Bryant takes over in fourth as Lakers burn SunsApr 27, 2007 - 7:34 AM LOS ANGELES (Ticker) -- Things are back to status quo for Kobe Bryant. But it hardly went as expected for the Phoenix Suns on Thursday.
Hearing chants of "MVP" from the crowd, Bryant scored 15 of his 45 points in the final period as the Los Angeles Lakers held on for a 95-89 victory over the Suns, who now hold a two-games-to-one lead in the first-round series.
But Bryant's teammates did not leave him out there by himself. Lamar Odom collected 18 points and 16 rebounds and Kwame Brown had a career playoff-high 19 and six for the Lakers, who held a 19-6 advantage on the offensive glass and shot 16 more free throws - punishing the Suns in the paint.
"There's nothing that you could do besides just play harder," Bryant said of the series deficit. "When you're in this position - you're down 2-0 - you can put your tail between your legs and run, or stay and fight.
"I made a statement earlier in the week that this game would be a good indicator to see how many fighters we have on this team. And to a man, everybody stepped up and responded to the challenge."
Odom, who had challenged his squad after Game Two's loss, gave credit to his teammates for not folding their tents.
"This was the first time in a long time that we took the other team's best punch, and after we did that, we were able to recover," Odom said. "In boxing terms, get our feet back under us. We came out swinging. Kobe had a great performance and we played great team defense."
Bryant was the difference during crunch time. The top fourth-quarter scorer in the NBA, Bryant had only scored two points on 1-of-10 shooting combined in the final periods of the first two games of the series. On Thursday, the All-Star guard turned that all around.
Involving his teammates for the first three periods, Bryant had that look in his eye in the fourth - scoring through, around or over a pack of Suns defenders on nearly every possession.
But he preferred to talk about the team's collective energy.
"We played well. We played aggressive, particularly on defense," Bryant said. "We played aggressive, and that kept us in the ballgame. We made a lot of mistakes offensively. When you have that hustle, when you play really hard, particularly on the defensive end, you still give yourself a chance to win."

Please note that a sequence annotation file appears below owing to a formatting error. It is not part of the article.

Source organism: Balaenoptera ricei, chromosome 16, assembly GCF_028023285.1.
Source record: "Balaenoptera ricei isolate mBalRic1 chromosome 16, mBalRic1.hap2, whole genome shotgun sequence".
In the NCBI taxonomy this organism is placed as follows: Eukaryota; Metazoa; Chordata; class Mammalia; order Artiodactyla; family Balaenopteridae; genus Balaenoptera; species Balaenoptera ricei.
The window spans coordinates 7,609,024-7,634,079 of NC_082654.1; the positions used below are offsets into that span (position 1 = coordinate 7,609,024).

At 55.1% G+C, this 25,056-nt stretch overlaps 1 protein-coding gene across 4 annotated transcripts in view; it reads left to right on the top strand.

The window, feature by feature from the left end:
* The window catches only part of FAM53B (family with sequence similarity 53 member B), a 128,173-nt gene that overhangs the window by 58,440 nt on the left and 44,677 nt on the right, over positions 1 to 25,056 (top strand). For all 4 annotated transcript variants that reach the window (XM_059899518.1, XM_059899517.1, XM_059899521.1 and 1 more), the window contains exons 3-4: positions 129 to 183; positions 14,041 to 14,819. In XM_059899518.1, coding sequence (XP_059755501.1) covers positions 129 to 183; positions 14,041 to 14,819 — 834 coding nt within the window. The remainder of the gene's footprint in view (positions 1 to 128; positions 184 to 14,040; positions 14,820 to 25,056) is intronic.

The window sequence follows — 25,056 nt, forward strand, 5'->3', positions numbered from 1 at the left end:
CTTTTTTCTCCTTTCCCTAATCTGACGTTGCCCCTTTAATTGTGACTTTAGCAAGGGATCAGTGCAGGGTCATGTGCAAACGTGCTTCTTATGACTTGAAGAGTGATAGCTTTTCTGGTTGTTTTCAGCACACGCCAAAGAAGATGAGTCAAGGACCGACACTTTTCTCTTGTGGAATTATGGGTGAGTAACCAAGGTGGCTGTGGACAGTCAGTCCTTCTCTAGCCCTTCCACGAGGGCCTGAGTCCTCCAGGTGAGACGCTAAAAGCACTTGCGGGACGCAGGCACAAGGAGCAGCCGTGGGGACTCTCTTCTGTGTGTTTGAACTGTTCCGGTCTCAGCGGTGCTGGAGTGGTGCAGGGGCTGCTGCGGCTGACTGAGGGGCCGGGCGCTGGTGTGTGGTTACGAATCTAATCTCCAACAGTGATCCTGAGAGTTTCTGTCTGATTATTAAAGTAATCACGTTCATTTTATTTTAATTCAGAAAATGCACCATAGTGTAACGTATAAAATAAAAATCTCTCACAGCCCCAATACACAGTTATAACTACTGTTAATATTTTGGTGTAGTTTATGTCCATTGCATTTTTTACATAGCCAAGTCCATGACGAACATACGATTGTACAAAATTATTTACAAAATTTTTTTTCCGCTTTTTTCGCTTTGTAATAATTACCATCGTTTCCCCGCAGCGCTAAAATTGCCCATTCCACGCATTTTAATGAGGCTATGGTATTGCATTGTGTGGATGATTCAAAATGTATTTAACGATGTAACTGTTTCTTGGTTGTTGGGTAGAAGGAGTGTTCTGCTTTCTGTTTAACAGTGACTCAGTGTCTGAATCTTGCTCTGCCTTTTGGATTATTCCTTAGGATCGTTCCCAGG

After Leandro Barbosa's 3-pointer tied the game, 89-89, with two minutes left, the Lakers scored the final six points of the contest. Four came from Bryant, including two on a remarkable fadeaway jumper over Raja Bell to make it 93-89 with 54 seconds left.
Judging by the first two contests in the series, the Suns did not expect this kind of play from the Lakers - even with Bryant on the floor. Phoenix rolled to a 126-98 victory on Tuesday.
"You have to give them credit," Suns coach Mike D'Antoni said. "They played hard and jumped on us. Things were (going so well) at the beginning that human nature kind of took over, and we weren't expecting the kind of intensity that they put up. We righted the ship, but Kobe down the stretch was too tough to handle."
"It is difficult (staying motivated) up 2-0. I think sometimes things are going so well that the many ways things shift take some of the pressure off them in a lot of ways," Phoenix guard Steve Nash said. "I think the fans, the referees, it's human nature. Everyone kind of feels that and is fueled by that. It was a definite shift in momentum."
Looking to come out quickly after poor performances in the first two games, the Lakers did the opposite. Phoenix scored the first 11 points of the game, capped by a monster alley-oop dunk by Amare Stoudemire - forcing a timeout by Los Angeles with 9:36 left.
However, the All-Star forward picked up two fouls in the first four minutes, giving little-used reserve Kurt Thomas some meaningful minutes in the opening period. As a result, the Lakers stormed back into the game.
Trailing by 14 points after the opening period, Los Angeles outscored Phoenix, 57-39, in the second and third periods before turning it over to Bryant in the final 12 minutes.
"We had a hard time getting started in this ballgame," Lakers coach Phil Jackson said. "Phoenix came out and hit their first seven shots and made it real difficult. We weren't aggressive and played from behind. We went into the locker room at halftime and gave ourselves a chance to come back in the second half."
Bryant was 15-of-26 from the floor and 13-of-13 from the free-throw line, while Odom and Brown combined to shoot 16-of-31 from the field for Los Angeles, which shot 42 percent (34-of-81) from the floor and 22-of-28 on foul shots.
"We didn't stop Kobe," D'Antoni said. "I don't think anybody stops Kobe. Sometimes you have good games, sometimes you have bad games, and Kobe's one of the best.
"But the bottom line is, they shot 42 percent. Kobe got 45, but that doesn't really matter. Kwame getting 19 points hurts. Odom had a good game. They got 19 offensive rebounds, and that's the whole game."
Game Four will be in Los Angeles on Sunday and there might be some animosity between the teams leading up to tip-off.
On the game's final play, with the outcome already decided, Lakers guard Smush Parker went in for a dunk. But Bell fouled him from behind, sparking angry words from D'Antoni as the teams walked off the floor.
Stoudemire collected 24 points and 10 rebounds and Barbosa scored 20 for Phoenix, which shot 48 percent (36-of-75).
"You can't underestimate a team," Stoudemire said. "(The Lakers) probably can't play better, but we definitely have to in order to win. We've got a game Sunday. We've got time to think about it and recuperate and be ready for Sunday's game."
LA LAKERS 95 FINAL
Apr 27 1:20 AM
LA LAKERS 74 END, 3RD QTR
Apr 27 12:38 AM
LA LAKERS 48 HALFTIME
Apr 26 11:50 PM
LA LAKERS 17 END, 1ST QTR
Apr 26 11:13 PM
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